It’s no surprise to see risk sentiment dive on Monday. The tragic coronavirus outbreak in China continues to dominate the newswires, with the infection count rising (sadly, there are now almost 3,000 confirmed cases) and authorities struggling to contain the outbreak.
Investors are taking flight the world over, markets are firmly in the red, and the FTSE 100 was last down 140 points. Back below 7,500 points and trading at its cheapest for five weeks, it’s possible many investors have booked profits after recent strength too.
Share markets might be on the retreat, but gold is back on the charge. This isn’t exactly a shock either, the safe-haven asset living up to its reputation as the place to be in times of geopolitical and macroeconomic turmoil.
Bullion’s trading around the $1,580 per ounce marker and moving back towards early January’s seven-year highs. So buying gold, or shares in gold producers, could prove to be an excellent idea right now. Russian bullion miner Polymetal International was one of only four FTSE 100 stocks to have risen on Monday, underlining the terrific investment potential of such a commodities play.
Prepare to buy the dips
Footsie-quoted utilities company National Grid has also risen today. But could it be a mistake for investors to focus just on classic safe-haven investments?
Warren Buffett famously suggested that we should “be fearful when others are greedy and greedy when others are fearful.” And investors are often fearful. In the spirit of Buffett’s advice, I think investors should keep their chequebooks out in readiness for dip-buying opportunities, of which there should be many this year given not only current problems but issues such as Brexit and trade spats globally.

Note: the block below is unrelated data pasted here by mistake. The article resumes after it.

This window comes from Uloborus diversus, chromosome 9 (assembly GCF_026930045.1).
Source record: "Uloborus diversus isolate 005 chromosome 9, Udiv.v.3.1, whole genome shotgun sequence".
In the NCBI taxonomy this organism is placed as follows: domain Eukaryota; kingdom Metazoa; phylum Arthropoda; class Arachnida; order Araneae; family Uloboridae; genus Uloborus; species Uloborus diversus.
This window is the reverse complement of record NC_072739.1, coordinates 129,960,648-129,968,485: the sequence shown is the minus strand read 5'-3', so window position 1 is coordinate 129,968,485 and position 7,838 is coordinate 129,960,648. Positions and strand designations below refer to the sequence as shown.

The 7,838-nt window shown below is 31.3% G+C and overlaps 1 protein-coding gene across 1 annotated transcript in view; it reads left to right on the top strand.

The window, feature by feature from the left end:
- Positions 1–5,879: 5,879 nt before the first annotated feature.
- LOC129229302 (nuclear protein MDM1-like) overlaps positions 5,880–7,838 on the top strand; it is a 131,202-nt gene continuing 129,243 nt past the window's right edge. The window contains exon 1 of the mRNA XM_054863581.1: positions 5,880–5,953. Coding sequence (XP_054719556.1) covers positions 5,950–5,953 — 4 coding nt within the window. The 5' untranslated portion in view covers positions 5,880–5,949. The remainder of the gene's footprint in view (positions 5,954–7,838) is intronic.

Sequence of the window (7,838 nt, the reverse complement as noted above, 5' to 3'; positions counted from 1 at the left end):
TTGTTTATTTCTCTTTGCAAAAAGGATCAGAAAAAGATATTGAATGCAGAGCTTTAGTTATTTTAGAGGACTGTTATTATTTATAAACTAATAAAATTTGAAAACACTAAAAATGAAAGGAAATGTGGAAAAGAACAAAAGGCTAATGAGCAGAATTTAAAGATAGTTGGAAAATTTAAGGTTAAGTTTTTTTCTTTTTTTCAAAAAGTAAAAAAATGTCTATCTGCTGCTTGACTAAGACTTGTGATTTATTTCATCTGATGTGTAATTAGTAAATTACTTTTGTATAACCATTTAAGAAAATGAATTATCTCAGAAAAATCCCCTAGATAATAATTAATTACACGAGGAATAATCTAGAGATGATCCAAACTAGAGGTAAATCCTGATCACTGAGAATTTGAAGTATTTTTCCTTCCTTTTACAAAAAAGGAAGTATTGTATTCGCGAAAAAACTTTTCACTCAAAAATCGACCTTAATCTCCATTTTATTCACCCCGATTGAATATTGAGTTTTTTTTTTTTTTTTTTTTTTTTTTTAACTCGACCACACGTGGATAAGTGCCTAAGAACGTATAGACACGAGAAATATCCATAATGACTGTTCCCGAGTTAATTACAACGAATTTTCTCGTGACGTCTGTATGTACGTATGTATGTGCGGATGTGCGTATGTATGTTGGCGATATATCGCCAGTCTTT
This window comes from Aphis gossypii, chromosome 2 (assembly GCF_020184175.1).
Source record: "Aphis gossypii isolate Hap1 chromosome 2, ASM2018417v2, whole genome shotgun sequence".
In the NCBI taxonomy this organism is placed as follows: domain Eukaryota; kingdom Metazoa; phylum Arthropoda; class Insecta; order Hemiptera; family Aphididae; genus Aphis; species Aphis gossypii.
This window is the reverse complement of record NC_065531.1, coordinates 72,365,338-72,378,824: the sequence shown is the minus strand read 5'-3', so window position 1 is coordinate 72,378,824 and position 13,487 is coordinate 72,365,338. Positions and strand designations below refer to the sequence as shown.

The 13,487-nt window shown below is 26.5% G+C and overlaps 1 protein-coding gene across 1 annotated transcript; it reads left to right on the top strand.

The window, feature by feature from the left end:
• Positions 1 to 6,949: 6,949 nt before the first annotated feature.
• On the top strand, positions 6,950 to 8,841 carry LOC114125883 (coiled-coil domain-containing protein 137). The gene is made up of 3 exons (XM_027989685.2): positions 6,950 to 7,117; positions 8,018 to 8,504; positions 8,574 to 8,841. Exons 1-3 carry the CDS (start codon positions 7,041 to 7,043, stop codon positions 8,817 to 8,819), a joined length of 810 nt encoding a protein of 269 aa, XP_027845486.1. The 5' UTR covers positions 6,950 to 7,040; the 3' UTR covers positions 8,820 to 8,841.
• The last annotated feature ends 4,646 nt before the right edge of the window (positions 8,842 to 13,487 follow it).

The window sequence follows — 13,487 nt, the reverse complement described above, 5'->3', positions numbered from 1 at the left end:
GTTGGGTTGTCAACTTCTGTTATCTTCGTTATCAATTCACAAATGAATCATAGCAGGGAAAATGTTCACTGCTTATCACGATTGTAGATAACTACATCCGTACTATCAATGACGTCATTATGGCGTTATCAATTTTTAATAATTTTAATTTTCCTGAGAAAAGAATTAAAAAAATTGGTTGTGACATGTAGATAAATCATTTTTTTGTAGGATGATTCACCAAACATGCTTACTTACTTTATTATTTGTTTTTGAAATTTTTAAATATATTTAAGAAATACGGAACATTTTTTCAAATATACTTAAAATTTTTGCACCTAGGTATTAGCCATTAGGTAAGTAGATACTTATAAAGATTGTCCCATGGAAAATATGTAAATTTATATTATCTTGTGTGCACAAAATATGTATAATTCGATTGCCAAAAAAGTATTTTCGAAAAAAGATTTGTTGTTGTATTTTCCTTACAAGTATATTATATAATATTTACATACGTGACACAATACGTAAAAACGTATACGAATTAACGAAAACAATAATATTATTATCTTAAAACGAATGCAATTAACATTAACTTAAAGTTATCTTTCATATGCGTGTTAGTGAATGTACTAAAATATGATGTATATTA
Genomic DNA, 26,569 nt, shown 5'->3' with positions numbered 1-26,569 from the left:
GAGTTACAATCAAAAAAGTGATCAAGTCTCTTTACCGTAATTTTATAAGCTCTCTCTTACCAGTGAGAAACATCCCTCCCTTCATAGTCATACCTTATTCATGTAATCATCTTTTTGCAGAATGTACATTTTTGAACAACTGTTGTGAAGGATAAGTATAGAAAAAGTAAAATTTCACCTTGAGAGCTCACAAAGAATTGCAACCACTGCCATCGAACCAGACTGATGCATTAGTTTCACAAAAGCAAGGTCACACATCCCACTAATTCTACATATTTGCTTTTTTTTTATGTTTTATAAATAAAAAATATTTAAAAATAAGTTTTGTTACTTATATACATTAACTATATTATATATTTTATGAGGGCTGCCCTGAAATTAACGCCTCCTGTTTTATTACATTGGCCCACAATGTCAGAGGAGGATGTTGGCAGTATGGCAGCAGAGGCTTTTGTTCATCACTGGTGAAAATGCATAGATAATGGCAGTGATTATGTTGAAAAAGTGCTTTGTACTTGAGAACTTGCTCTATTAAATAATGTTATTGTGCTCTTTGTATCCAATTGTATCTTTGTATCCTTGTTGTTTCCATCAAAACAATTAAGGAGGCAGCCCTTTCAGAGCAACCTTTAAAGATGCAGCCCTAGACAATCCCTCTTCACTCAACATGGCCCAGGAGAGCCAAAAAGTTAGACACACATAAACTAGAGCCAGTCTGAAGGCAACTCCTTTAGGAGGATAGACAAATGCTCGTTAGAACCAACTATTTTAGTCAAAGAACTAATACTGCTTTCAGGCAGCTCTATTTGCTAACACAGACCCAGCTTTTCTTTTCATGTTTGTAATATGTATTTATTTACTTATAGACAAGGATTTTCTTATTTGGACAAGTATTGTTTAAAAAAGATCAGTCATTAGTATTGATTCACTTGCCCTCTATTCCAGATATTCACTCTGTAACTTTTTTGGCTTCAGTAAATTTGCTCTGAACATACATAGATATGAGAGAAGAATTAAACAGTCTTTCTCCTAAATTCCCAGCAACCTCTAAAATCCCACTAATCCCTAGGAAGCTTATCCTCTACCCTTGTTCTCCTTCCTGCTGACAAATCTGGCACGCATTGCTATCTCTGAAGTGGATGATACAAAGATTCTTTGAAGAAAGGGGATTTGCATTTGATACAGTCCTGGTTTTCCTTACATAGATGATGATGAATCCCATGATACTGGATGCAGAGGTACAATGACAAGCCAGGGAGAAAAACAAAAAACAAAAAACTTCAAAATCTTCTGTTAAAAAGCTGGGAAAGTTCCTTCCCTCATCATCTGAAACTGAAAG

For now, Monday’s fierce selling certainly leaves plenty of cheap-looking shares on the FTSE 100 alone. Airline shares can be very sensitive to general news flow and it’s no surprise that they’ve taken a hell of a whack on concerns over travel restrictions. British Airways and Iberia owner IAG, for instance, deals on a P/E multiple of just 6 times for 2020. Compare that with the broader Footsie prospective average of 14.8 times.
Insurance specialist Prudential, which generates the lion’s share of profits from Asia, has also suffered badly at the start of the week, a fall which leaves it dealing on a forward P/E ratio of 9.5 times. And banking colossus HSBC deals on a multiple of 10.5 times and boasts a 7% dividend yield.
It’s quite possible further falls could be around the corner, though these are firms whose medium-to-long-term outlooks are exceptional, at least in my opinion. They therefore they look like terrific buys at current prices.
We can only watch the events in China and hope that the virus can be contained. I, for one, am not panicking and selling off my share-holdings. And I don’t think that you should either. Stay the course and be prepared to buy, I say.
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Royston Wild owns shares in Prudential. The Motley Fool UK has recommended HSBC Holdings and Prudential. Views expressed on the companies mentioned in this article are those of the writer and therefore may differ from the official recommendations we make in our subscription services such as Share Advisor, Hidden Winners and Pro. Here at The Motley Fool we believe that considering a diverse range of insights makes us better investors.